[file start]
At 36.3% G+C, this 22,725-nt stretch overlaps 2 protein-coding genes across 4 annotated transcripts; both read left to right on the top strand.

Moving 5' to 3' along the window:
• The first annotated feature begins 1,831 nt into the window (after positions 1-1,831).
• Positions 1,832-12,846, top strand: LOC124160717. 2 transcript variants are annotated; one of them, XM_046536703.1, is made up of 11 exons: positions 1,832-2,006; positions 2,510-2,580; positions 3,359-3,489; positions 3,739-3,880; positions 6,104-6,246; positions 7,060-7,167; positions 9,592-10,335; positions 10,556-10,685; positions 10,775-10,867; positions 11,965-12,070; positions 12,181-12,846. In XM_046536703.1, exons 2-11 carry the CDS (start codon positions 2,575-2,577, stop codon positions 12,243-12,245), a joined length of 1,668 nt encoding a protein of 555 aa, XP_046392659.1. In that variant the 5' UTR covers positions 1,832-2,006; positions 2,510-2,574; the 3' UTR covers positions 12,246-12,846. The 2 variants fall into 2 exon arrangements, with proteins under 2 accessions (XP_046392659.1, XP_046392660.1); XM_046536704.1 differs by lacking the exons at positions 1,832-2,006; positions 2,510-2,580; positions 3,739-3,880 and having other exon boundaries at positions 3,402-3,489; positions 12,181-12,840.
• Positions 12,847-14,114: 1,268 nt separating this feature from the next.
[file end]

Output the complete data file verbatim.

At 36.3% G+C, this 22,725-nt stretch overlaps 2 protein-coding genes across 4 annotated transcripts; both read left to right on the top strand.

Moving 5' to 3' along the window:
• The first annotated feature begins 1,831 nt into the window (after positions 1-1,831).
• Positions 1,832-12,846, top strand: LOC124160717. 2 transcript variants are annotated; one of them, XM_046536703.1, is made up of 11 exons: positions 1,832-2,006; positions 2,510-2,580; positions 3,359-3,489; positions 3,739-3,880; positions 6,104-6,246; positions 7,060-7,167; positions 9,592-10,335; positions 10,556-10,685; positions 10,775-10,867; positions 11,965-12,070; positions 12,181-12,846. In XM_046536703.1, exons 2-11 carry the CDS (start codon positions 2,575-2,577, stop codon positions 12,243-12,245), a joined length of 1,668 nt encoding a protein of 555 aa, XP_046392659.1. In that variant the 5' UTR covers positions 1,832-2,006; positions 2,510-2,574; the 3' UTR covers positions 12,246-12,846. The 2 variants fall into 2 exon arrangements, with proteins under 2 accessions (XP_046392659.1, XP_046392660.1); XM_046536704.1 differs by lacking the exons at positions 1,832-2,006; positions 2,510-2,580; positions 3,739-3,880 and having other exon boundaries at positions 3,402-3,489; positions 12,181-12,840.
• Positions 12,847-14,114: 1,268 nt separating this feature from the next.